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Judges do not have an easy job. They repeatedly do what the rest of us seek to avoid: make decisions. On that deceptively sympathetic note, David Pannick introduces his critical and irreverent inquiry into what Jeremy Bentham described as 'Judge & Co.'
How are judges appointed, trained, disciplined, criticized, mysticized and publicized? What changes are needed in this important, but hitherto neglected, area of government? As Oliver Wendell Holmes suggested, these questions need to be washed with cynical acid.
The English judge is a unique phenomenon. He rarely gives interviews or appears on television or writes about his job. He does not respond to public criticism. Judges are still expected to obey a standard of conduct that Churchill understood, in the 1950s, to prohibit the Lord Chief Justice from owning a racehorse.
David Pannick warns all those tempted to enter a courtroom of the dangers that lie therein. He compares English practice with the American courts and finds the American system in some respects superior. However, the English judge is usually careful to avoid the excesses of his colleagues on the American bench.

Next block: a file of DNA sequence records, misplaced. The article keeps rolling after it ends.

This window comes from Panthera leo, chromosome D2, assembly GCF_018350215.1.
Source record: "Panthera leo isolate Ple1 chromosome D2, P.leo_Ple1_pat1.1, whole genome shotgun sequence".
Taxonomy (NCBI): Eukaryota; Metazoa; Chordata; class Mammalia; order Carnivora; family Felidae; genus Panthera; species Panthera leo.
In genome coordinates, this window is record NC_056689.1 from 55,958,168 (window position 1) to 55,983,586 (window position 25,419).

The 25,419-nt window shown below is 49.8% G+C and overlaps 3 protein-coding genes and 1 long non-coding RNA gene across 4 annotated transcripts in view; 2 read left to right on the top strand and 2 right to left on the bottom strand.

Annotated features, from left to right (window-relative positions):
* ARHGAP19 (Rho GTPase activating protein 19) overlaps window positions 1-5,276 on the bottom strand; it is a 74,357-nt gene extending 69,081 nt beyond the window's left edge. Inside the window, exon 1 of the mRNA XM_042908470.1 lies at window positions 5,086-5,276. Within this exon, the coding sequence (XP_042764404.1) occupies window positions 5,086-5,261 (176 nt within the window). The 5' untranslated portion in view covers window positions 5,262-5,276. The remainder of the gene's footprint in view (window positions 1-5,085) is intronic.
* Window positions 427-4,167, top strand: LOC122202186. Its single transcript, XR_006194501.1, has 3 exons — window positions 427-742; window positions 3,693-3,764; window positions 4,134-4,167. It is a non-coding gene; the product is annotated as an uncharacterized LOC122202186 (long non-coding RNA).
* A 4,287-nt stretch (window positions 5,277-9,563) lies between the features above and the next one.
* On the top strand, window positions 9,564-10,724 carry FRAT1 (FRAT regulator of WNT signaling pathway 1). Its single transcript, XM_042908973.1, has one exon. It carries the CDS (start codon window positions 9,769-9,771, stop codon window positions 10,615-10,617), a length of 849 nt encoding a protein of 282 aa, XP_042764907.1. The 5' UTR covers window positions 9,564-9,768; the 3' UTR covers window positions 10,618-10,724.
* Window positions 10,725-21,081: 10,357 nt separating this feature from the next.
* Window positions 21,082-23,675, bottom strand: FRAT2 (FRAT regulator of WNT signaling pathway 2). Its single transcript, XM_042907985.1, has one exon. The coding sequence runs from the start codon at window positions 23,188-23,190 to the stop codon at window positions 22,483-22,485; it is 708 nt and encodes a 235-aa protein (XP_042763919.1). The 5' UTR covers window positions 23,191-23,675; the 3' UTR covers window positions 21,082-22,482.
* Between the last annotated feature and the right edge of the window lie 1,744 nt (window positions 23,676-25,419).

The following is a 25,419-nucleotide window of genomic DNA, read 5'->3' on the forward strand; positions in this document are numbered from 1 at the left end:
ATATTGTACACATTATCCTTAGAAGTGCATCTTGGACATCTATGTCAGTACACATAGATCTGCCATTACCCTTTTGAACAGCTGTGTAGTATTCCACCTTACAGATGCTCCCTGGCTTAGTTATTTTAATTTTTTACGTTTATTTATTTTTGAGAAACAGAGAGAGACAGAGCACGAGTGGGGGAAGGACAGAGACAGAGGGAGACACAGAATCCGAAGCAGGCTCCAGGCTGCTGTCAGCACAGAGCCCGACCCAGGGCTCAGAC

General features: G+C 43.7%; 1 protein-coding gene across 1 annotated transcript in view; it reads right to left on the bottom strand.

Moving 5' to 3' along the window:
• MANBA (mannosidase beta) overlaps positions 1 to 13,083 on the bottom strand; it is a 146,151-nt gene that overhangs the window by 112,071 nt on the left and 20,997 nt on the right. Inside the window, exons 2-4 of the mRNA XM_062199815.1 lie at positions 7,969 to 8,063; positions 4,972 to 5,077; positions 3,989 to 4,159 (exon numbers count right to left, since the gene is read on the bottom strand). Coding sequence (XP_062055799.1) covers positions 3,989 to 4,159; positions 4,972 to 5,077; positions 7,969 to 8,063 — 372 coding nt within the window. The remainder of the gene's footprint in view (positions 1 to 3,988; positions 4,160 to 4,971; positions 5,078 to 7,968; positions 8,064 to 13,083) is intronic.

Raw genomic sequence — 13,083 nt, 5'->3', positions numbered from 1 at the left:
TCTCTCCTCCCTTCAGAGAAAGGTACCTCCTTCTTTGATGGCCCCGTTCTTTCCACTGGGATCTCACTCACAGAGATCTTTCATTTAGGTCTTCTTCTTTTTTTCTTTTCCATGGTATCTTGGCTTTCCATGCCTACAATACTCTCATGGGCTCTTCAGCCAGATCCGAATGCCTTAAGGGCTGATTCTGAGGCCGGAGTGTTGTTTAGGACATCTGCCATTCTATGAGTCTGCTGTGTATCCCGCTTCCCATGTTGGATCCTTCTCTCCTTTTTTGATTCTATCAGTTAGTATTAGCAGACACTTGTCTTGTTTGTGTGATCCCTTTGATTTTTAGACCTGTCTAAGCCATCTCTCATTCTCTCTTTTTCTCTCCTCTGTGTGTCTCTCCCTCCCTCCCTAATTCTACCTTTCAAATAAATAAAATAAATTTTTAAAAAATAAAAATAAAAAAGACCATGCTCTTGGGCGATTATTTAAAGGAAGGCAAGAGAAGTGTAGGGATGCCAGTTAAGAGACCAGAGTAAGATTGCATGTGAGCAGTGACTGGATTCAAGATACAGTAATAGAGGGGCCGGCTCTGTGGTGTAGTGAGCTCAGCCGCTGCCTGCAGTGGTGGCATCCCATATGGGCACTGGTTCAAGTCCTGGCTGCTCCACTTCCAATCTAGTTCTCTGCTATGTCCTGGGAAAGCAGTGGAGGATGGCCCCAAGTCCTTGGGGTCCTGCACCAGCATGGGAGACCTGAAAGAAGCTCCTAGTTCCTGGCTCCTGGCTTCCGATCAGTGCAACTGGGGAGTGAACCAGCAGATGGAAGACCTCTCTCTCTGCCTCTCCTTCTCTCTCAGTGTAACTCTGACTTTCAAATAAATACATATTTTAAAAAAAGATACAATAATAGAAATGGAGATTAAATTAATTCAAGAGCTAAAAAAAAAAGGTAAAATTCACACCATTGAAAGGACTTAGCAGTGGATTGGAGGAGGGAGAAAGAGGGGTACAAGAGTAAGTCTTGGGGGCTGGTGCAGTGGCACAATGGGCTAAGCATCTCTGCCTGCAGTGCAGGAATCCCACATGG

He would not make a reduction in bail conditional on the defendant having 'his hair cut in a fashion similar to that' of the judge; nor respond to the request of a lawyer of Japanese extraction for more time to prepare for trial with the words, 'How much time did you give us at Pearl Harbor?'; nor comment, as a female advocate enters the courtroom, 'What a set of knockers!'
The quality of those who sit in judgment in the United Kingdom has never been higher. They have nothing to fear-and everything to gain-from wider public appreciation of their merits and discussion of where there may be room for improvement. So long as men and women continue to wound, cheat, and damage each other there will be a need for judges to resolve disputes in an orderly manner.